Friday, January 22, 2016

Separate...Not Equal

Three years ago this week, I was in isolation [in my bedroom] in the aftermath of a dose of radioactive iodine therapy to treat any remaining cancer left after my thyroid - which had two tumors the size of Baltimore - was removed. After the dosage of radioactive iodine, the person needs to be isolated from being in contact with anyone to whom they don't want to possibly emit radioactive nasties.

So, I spent seven days in my room. Now, on the surface this doesn't sound bad at all, right?  But the first half of that week I was still on a low iodine diet [also known as the "Holy Shit, This Food Has No Fucking Taste" diet]. Then, once I could go back to eating food with taste, the radioactive iodine left my taste buds dull so I still couldn't taste anything [and couldn't until February as I remember]. 

So, isolation isn't that great.  I've come to realize, though, that the experience three years ago was really symbolic of what had happened in years past as well as a foreshadowing of what would come in the years thereafter. The fact is, I've been in isolation for more than ten years. My old friend, the dictionary, defines isolation as, "the state of being in a place or situation that is separate from others". My circumstances have certainly placed me separate from others. 

The major life experiences that my peers have had have been separate - and often very different - from what my experiences have been with many of those same life events. This isolation takes many forms.  It's most notable, though [ironically enough], when I'm not alone. For it is when I'm with others and I'm hearing about their shared experiences with life that I realize that my situation has been/is completely separate from the others - who have had the "normal" experiences. So, even in a group, I can feel isolated.

The isolation was exacerbated by my first move - 90 miles away. It certainly separated me from others, but that was my choice and if I was isolated, well, that was what I asked for - to be separate from others so as not to be constantly reminded that I'm separate from others. Then the second move -  350 miles away - really put Operation Isolation into action.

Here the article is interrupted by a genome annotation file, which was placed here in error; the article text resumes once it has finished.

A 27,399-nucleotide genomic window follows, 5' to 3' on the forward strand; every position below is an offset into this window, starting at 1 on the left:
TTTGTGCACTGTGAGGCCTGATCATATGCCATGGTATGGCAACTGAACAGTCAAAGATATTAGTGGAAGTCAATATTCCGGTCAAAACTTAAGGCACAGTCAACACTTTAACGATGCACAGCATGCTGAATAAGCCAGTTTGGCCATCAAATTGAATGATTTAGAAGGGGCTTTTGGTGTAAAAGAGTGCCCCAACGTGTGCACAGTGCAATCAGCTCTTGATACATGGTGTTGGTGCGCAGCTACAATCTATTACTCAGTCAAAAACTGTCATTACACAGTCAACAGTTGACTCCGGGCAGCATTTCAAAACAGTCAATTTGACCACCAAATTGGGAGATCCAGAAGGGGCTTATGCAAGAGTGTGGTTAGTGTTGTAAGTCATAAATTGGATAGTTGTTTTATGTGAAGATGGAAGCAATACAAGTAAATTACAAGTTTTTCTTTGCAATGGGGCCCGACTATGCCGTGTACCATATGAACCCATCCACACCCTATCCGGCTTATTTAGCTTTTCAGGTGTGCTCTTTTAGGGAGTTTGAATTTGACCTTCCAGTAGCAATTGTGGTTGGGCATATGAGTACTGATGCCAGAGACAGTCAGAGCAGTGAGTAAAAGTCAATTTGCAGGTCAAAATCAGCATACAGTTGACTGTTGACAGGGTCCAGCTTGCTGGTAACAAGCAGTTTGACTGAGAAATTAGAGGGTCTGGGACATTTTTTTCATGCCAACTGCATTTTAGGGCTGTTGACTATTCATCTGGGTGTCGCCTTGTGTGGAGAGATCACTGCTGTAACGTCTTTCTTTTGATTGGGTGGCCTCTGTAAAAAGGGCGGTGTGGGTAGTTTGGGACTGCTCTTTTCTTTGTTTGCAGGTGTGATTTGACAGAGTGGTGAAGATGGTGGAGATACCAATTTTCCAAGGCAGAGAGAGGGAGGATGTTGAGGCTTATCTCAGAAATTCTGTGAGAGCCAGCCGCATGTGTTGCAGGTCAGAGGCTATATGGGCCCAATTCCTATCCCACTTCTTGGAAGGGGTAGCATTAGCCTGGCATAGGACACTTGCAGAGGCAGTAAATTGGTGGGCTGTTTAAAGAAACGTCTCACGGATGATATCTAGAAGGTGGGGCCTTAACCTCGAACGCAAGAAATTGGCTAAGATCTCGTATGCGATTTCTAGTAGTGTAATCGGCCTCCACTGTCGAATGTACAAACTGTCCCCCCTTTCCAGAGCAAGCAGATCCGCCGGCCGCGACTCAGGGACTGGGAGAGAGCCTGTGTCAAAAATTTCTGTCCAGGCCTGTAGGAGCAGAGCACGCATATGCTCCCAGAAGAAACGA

In the five years I've lived here I have made zero friends; worse than that, zero strong acquaintances - that same dictionary defines a 'strong acquaintance' as, "someone who would piss down your throat if your heart was on fire". Haven't met any of those. This town talks about how welcoming it is and what a great place it is to raise kids, and live a full life and yadda yadda yadda. Not in isolation, it isn't, I can tell you that.  I realize that I'm not extroverted and that - again - I was looking for isolation to some extent. But you would think it impossible to not make one strong acquaintance by accident in five years, even if you were a raging asshole [and while I may be an asshole, I take umbrage at the charge of 'raging'].

The recent experiences [cancer, out of work, near death, etc. ] have only separated me even more.  At my job, I supervised many people and had anywhere from 10-15 peers that I would - before last July, anyway - have considered strong acquaintances [see above for definition]. Since leaving the job, I've been contacted by three of them.  Three. And that was back in July. Since that initial "Go fuck yourself!" from them, I've heard nothing. So I left not only a job but the only social network I had.


Isolation: separate...and most definitely not equal.


By John Lennon

People say we got it made.n
Don't they know we're so afraid?
We're afraid to be alone,
everybody got to have a home.
Just a boy and a little girl,
trying to change the whole wide world.
The world is just a little town,
everybody trying to put us down.
I don't expect you to understand,
after you've caused so much pain.
But then again, you're not to blame.
You're just a human, a victim of the insane.
We're afraid of everyone,
Afraid of the sun.
The sun will never disappear,
but the world may not have many years.

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